WASHINGTON — Here’s how Minnesota’s members of Congress voted on major issues during the legislative week ending May 24.
Expansion of worker retirement plans
Voting 417 for and 3 against, the House on May 23 passed a bill (HR 1994) that would expand tax-favored retirement plans and benefits. The bill would remove limits on contributions to Individual Retirement Accounts; increase from 70 ½ to 72 the age at which individuals must start making annual withdrawals from their plans; require employers to include in company-sponsored plans part-time employees with sufficient work histories; qualify home-health care workers to participate in 401(k)-style plans; allow penalty-free early distributions to cover birth and adoption expenses; expand the use in retirement plans of annuities offering lifetime payments; make it easier for workers to take retirement accounts with them to new jobs, and allow penalty-free distributions from Section 529 college savings plans for apprenticeship programs and repaying student loans.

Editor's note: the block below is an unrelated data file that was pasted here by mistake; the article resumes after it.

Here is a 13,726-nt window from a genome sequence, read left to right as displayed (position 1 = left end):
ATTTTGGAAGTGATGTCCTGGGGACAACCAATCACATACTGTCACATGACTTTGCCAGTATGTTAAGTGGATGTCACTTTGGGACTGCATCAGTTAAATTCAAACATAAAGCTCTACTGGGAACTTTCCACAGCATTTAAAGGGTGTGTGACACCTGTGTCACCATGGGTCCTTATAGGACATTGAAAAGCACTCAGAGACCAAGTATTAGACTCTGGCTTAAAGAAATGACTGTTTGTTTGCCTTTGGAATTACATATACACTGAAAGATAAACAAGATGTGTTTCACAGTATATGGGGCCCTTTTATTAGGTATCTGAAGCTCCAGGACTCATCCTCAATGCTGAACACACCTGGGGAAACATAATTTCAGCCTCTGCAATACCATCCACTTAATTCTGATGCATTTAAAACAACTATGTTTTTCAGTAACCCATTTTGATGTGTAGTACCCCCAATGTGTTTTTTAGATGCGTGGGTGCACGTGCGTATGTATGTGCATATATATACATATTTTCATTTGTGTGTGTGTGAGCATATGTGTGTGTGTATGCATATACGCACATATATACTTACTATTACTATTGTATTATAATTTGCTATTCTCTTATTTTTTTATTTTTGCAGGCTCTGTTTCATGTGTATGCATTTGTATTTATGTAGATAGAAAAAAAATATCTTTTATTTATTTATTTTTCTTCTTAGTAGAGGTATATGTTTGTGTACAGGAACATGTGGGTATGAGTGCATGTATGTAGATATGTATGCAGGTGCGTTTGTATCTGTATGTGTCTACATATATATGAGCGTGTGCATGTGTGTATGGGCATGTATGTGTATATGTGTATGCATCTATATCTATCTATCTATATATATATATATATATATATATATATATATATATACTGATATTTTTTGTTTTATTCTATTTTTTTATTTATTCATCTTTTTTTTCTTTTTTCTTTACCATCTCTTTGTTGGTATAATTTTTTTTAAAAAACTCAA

The bill also would provide tax credits to encourage employers to automatically enroll workers in company retirement savings plans, as opposed to the current system in which workers are given an opportunity to sign up. After being automatically enrolled, workers could opt out of the plan. The bill would make it easier for small businesses to establish and administer multiple-employer and pooled-employer retirement plans, and would reduce the premiums some charities and cooperatives pay to the Pension Benefit Guaranty Corporation.
A yes vote was to send the bill to the Senate.
Voting yes: Jim Hagedorn, R-1; Angie Craig, D-2; Dean Phillips, D-3; Betty McCollum, D-4; Ilhan Omar, D-5; Tom Emmer, R-6; Collin Peterson, D-7
Voting no: None
Not voting: Pete Stauber, R-8
Voting 200 for and 222 against, the House on May 23 defeated a Republican bid to include a rebuke of the so-called “BDS” movement in HR 1994 (above). The motion was unrelated to the bill’s purpose of expanding retirement savings. BDS is a global campaign by some companies and other entities to boycott, divest from and sanction Israel and Israeli-owned firms in response to Israel’s treatment of Palestinians.
A yes vote was to adopt the motion.
Voting yes: Hagedorn, Emmer
Voting no: Craig, Phillips, McCollum, Omar, Peterson
Not voting: Stauber
Restoring consumer financial protections
Voting 231 for and 191 against, the House on May 22 passed a Democratic-sponsored bill (HR 1500) that would restore Consumer Financial Protection Bureau powers watered down or abandoned by the Trump administration. The bureau was created by the 2010 Dodd-Frank law as an independent agency to protect consumers against predatory practices in matters involving credit cards, unsecured payday lending, debt collection, mortgages and auto…